Ancient Monuments

History on the Ground

This site is entirely user-supported. See how you can help.

Saucer barrow: part of a barrow cemetery west of Barbury Castle

A Scheduled Monument in Wroughton, Swindon

We don't have any photos of this monument yet. Why don't you be the first to send us one?

Upload Photo »

Approximate Location Map
Large Map »

If Google Street View is available, the image is from the best available vantage point looking, if possible, towards the location of the monument. Where it is not available, the satellite view is shown instead.


Latitude: 51.4859 / 51°29'9"N

Longitude: -1.79 / 1°47'23"W

OS Eastings: 414679.5204

OS Northings: 176342.7064

OS Grid: SU146763

Mapcode National: GBR 4W6.XYR

Mapcode Global: VHB3S.XXLB

Entry Name: Saucer barrow: part of a barrow cemetery west of Barbury Castle

Scheduled Date: 3 March 1927

Last Amended: 24 September 1992

Source: Historic England

Source ID: 1010468

English Heritage Legacy ID: 12310

County: Swindon

Civil Parish: Wroughton

Traditional County: Wiltshire

Lieutenancy Area (Ceremonial County): Wiltshire

Church of England Parish: Wroughton

Church of England Diocese: Bristol


The monument includes a saucer barrow set on a prominent ridge-top in an area
of undulating chalk downland. The barrow mound is 21m across and 0.2m high
surrounded by a ditch and outer bank. The ditch, from which material was
quarried during construction of the monument, has become partly infilled over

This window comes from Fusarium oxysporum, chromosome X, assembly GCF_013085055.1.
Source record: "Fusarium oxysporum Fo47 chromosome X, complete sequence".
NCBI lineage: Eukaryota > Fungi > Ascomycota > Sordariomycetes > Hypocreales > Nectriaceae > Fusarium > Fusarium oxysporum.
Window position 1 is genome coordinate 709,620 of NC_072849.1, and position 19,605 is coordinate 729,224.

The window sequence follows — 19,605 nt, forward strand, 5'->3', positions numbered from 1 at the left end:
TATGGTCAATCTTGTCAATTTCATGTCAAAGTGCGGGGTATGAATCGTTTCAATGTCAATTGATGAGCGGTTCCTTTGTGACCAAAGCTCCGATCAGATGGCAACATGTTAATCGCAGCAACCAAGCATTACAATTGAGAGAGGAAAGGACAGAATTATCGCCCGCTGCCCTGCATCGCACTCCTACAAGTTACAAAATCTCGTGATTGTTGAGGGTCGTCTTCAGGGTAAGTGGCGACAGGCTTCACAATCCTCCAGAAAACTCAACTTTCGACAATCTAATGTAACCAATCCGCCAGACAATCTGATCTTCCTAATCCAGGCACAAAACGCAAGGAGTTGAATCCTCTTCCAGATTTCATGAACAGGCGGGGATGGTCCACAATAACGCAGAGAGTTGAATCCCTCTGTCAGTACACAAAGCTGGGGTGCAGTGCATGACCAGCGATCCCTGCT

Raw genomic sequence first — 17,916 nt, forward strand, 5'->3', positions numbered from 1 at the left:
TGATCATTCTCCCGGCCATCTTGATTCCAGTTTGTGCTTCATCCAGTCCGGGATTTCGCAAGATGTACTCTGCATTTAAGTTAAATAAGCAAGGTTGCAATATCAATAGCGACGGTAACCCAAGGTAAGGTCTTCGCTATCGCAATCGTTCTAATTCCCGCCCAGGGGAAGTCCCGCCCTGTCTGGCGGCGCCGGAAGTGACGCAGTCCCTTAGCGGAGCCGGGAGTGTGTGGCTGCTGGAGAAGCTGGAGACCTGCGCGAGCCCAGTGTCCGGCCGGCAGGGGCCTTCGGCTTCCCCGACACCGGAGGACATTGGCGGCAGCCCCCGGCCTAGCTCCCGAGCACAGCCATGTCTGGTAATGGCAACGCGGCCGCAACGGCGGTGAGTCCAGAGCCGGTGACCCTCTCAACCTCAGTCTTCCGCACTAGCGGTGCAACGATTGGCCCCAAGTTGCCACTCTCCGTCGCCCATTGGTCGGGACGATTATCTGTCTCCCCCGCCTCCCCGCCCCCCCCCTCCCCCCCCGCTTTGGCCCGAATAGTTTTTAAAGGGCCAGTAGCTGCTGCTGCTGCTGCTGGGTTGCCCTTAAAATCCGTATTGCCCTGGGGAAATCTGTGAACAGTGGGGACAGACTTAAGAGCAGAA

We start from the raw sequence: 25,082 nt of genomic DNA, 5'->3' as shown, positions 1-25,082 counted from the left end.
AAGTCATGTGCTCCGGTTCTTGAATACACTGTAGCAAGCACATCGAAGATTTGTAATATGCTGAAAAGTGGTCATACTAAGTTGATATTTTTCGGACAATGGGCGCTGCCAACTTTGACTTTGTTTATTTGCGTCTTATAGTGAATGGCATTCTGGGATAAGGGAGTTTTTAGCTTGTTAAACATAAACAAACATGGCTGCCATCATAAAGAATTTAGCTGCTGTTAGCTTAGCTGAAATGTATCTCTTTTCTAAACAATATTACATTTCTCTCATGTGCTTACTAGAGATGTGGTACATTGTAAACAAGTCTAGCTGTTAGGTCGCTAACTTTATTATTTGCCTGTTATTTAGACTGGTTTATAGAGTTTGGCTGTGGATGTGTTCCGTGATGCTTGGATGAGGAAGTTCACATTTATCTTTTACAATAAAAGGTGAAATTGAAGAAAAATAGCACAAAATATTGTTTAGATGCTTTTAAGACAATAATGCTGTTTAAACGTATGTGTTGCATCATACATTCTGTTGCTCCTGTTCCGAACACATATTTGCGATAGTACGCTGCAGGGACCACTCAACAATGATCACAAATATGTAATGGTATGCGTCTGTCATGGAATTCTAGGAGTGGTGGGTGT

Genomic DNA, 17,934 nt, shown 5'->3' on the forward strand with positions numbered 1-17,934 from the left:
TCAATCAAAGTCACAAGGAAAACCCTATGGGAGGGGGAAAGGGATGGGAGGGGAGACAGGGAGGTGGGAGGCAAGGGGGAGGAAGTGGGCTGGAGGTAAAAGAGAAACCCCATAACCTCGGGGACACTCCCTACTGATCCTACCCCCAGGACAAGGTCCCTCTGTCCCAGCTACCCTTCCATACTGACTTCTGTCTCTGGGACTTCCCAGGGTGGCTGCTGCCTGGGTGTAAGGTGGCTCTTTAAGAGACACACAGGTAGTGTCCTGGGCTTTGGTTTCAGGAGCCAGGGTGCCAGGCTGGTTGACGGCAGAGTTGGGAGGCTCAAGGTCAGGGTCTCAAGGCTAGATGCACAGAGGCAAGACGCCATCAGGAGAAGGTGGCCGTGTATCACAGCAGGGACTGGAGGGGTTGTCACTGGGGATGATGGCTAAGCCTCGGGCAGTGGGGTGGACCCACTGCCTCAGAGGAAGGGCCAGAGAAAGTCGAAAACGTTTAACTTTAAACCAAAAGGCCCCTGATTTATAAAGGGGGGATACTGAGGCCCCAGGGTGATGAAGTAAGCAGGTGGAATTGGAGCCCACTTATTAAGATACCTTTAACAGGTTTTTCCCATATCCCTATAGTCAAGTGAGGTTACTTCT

the years but survives as an earthwork 3m wide and 0.4m deep. The bank is 3m
wide and 0.5m high from the downhill side.
The monument forms part of the barrow cemetery comprising five barrows within
300m of each other, one of which abuts Barbury Castle.

The site of the monument is shown on the attached map extract.
It includes a 2 metre boundary around the archaeological features,
considered to be essential for the monument's support and preservation.

Source: Historic England

Reasons for Scheduling

Saucer barrows are funerary monuments of the Early Bronze Age, most examples
dating to between 1800 and l200 BC. They occur either in isolation or in
barrow cemeteries (closely-spaced groups of round barrows). They were
constructed as a circular area of level ground defined by a bank and internal
ditch and largely occupied by a single low, squat mound covering one or more
burials, usually in a pit. The burials, either inhumations or cremations, are
sometimes accompanied by pottery vessels, tools and personal ornaments. Saucer
barrows are one of the rarest recognised forms of round barrow, with about 60
known examples nationally, most of which are in Wessex. The presence of grave
goods within the barrows provides important evidence for chronological and
cultural links amongst prehistoric communities over a wide area of southern
England as well as providing an insight into their beliefs and social
organisation. As a rare and fragile form of round barrow, all identified
saucer barrows would normally be considered to be of national importance.

The importance of the Barbury Castle saucer barrow is enhanced by the fact
that it occurs within a barrow cemetery. These comprise closely-spaced groups
of up to 30 round barrows which often developed over a considerable period of
time. They generally occupy prominent locations, as in this case, making them
a major historic element in the modern landscape whilst their diversity and
longevity as a monument type provide important information on the variety of
beliefs and social organisation amongst early Prehistoric communities.

Source: Historic England

Other nearby scheduled monuments is an independent online resource and is not associated with any government department. All government data published here is used under licence. Please do not contact for any queries related to any individual ancient or schedued monument, planning permission related to scheduled monuments or the scheduling process itself. is a Good Stuff website.